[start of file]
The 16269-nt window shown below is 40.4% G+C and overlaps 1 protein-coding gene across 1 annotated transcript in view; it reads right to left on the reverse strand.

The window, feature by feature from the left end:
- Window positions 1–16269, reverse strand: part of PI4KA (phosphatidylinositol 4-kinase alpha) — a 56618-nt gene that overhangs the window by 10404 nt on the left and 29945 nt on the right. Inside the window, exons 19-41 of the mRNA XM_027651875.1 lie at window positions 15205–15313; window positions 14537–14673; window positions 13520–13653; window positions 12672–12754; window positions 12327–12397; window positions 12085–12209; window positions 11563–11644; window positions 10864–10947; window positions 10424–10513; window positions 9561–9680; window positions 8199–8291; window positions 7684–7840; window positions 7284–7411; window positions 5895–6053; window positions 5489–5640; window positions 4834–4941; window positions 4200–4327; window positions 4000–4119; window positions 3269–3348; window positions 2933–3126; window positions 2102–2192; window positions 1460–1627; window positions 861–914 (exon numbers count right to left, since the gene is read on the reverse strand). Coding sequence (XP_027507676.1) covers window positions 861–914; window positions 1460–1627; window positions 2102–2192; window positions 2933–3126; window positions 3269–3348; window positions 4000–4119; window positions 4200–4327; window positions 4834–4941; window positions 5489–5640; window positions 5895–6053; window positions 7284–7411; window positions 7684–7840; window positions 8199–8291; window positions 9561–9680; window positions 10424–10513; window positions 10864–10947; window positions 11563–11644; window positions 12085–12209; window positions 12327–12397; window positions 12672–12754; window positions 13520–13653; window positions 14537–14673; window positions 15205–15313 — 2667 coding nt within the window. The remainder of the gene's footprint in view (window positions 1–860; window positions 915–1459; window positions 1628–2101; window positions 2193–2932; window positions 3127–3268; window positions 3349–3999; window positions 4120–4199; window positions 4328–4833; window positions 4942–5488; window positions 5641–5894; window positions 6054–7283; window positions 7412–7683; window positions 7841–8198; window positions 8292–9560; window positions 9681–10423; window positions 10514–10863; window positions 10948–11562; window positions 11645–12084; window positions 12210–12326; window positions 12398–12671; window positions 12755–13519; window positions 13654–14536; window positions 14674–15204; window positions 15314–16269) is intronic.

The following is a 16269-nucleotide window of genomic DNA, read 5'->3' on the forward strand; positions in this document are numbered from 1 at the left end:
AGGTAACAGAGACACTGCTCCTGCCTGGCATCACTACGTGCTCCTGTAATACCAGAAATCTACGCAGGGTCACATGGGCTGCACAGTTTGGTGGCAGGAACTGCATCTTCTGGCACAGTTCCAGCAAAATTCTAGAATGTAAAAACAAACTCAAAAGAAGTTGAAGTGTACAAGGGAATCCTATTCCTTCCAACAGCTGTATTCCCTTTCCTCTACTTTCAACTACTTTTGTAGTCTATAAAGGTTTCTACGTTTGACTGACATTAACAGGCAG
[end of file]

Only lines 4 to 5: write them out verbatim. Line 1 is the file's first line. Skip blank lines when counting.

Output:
The following is a 16269-nucleotide window of genomic DNA, read 5'->3' on the forward strand; positions in this document are numbered from 1 at the left end:
AGGTAACAGAGACACTGCTCCTGCCTGGCATCACTACGTGCTCCTGTAATACCAGAAATCTACGCAGGGTCACATGGGCTGCACAGTTTGGTGGCAGGAACTGCATCTTCTGGCACAGTTCCAGCAAAATTCTAGAATGTAAAAACAAACTCAAAAGAAGTTGAAGTGTACAAGGGAATCCTATTCCTTCCAACAGCTGTATTCCCTTTCCTCTACTTTCAACTACTTTTGTAGTCTATAAAGGTTTCTACGTTTGACTGACATTAACAGGCAG